The following link provides additional from the MN DNR web site that reports the earliest, latest, and median ice out dates that you may find interesting.www.dnr.state.mn.us/ice_out/index.html

Enjoy the White Iron Chain of Lakes and if you go boating, please be safe and wear your person flotation device.

WICOLA champions high water quality and a healthy lake ecosystem in the White Iron Chain of Lakes through scientific and educational activities. 

Birch Lake Finn Bay on April 9, 2021
View of White Iron from near Ring Rock
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Getting the lead out. It only takes a piece of lead the size of a grain of rice to kill a bird.

Getting the lead out.

It only takes a piece of lead the size of a grain of rice to kill a bird.

By JIM WILLIAMS Contributing writer

Common loons swallow old lead pellets while searching for small stones they use to aid digestion.

A ban on lead used in fishing equipment — sinkers and jigs — is again being discussed at the MN Legislature.

Lead poisons any animal that ingests it. The impetus this year was discovery of dead trumpeter swans that were believed to have swallowed lost lead fishing gear while feeding.

Lead pellets, leftovers from the days when lead birdshot was legal for waterfowl hunting, also are a problem. Lead shot was banned nationwide in 1991. Lead remains on lake bottoms, however, and it never breaks down.

Loons swallow the old pellets while searching for small stones needed in their gizzards to aid digestion. Swans can ingest lead fishing tackle or shotgun pellets as they forage lake bottoms for food.

Eagles and other raptors eat deer killed but not found or guts left behind when a deer is field-dressed. They eat game birds that were killed or wounded but not recovered. All can contain fragments of lead.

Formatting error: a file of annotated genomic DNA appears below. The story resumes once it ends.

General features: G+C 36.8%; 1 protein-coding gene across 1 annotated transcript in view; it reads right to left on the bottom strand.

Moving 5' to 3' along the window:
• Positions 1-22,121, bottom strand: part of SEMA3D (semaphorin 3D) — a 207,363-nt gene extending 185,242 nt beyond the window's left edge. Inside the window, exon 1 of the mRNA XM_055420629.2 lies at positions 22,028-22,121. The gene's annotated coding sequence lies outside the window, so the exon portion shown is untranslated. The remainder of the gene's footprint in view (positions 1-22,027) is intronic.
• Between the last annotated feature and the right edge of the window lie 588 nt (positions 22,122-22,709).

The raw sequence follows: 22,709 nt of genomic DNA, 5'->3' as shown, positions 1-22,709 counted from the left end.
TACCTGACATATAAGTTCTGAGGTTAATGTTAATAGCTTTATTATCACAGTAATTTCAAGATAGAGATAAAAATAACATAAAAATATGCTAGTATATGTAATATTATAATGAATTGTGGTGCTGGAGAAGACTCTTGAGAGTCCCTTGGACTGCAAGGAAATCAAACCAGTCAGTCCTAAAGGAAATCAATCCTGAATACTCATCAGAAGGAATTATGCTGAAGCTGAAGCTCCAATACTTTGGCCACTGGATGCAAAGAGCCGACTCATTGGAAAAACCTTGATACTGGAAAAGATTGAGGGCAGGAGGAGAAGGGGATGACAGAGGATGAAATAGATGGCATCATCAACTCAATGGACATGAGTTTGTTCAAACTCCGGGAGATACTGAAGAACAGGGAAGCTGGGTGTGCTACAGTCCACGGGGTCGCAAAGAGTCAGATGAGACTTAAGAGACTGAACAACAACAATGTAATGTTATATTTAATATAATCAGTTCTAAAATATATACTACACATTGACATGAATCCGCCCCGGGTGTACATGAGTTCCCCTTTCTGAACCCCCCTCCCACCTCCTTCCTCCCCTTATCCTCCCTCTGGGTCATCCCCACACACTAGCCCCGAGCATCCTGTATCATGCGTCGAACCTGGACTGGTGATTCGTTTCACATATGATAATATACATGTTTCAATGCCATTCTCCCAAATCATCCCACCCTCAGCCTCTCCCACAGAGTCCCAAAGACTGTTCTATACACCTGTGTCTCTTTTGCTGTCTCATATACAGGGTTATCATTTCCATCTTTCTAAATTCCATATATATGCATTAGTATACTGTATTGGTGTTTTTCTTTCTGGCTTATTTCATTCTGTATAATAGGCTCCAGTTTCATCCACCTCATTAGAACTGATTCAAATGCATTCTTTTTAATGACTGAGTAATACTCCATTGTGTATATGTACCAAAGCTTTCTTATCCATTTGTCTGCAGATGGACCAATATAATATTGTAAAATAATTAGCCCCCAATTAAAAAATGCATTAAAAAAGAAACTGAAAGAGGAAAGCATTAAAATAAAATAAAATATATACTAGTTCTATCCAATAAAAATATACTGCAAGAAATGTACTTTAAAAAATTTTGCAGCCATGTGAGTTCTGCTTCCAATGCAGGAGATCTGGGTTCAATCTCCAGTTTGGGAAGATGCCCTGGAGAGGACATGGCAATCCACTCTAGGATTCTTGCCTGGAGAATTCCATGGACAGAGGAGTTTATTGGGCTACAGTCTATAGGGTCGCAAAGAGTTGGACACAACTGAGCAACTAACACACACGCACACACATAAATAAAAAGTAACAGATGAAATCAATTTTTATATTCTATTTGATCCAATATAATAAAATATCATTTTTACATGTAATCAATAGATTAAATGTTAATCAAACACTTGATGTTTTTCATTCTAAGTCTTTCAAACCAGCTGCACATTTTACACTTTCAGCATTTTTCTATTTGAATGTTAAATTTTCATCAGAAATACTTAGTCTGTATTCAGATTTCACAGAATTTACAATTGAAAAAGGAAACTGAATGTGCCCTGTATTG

I was curious about how lead causes injury to swans, loons, eagles and other raptors. My questions, addressed to the Raptor Center at the University of Minnesota, were specific to eagles.

"Lead is one of the most frustrating things we treat here," said Dr. Victoria Hall, executive director of the center .

Over 85% of the eagles admitted to the center have a detectable level of lead in their bodies, she said. As many as 25 to 30% of those eagles will have a toxic lead level that kills them, she said.

It only takes a piece of lead the size of a grain of rice to kill a bird. There are several types of lead bullets. Some can break into dozens of fragments when entering a deer.

The fragments, sometimes too small to be seen, can penetrate as far as 18 inches from the path of the bullet, according to Minnesota DNR research. There is no known safe exposure level.

"We see eagles that come in with food still in their stomach, in excellent body condition, and the damage by lead to their nervous system is already too severe to save them, even when we try to treat them," Hall said.

The biology of this was explained by Dr. Dana Franzen-Klein , who is head clinical veterinarian at the Rap-tor Center.

"When birds eat lead, the soft metal enters the very acidic stomach where the metal dissolves and is absorbed into the bloodstream," she said.

The lead causes red blood cells to burst, making the bird anemic.

Lead damages the bird's nervous system, resulting in irreversible damage to the brain.

It causes permanent neurological damage. The bird will start to have seizures, appear extremely depressed, and be unable to walk or breathe normally; it will gasp.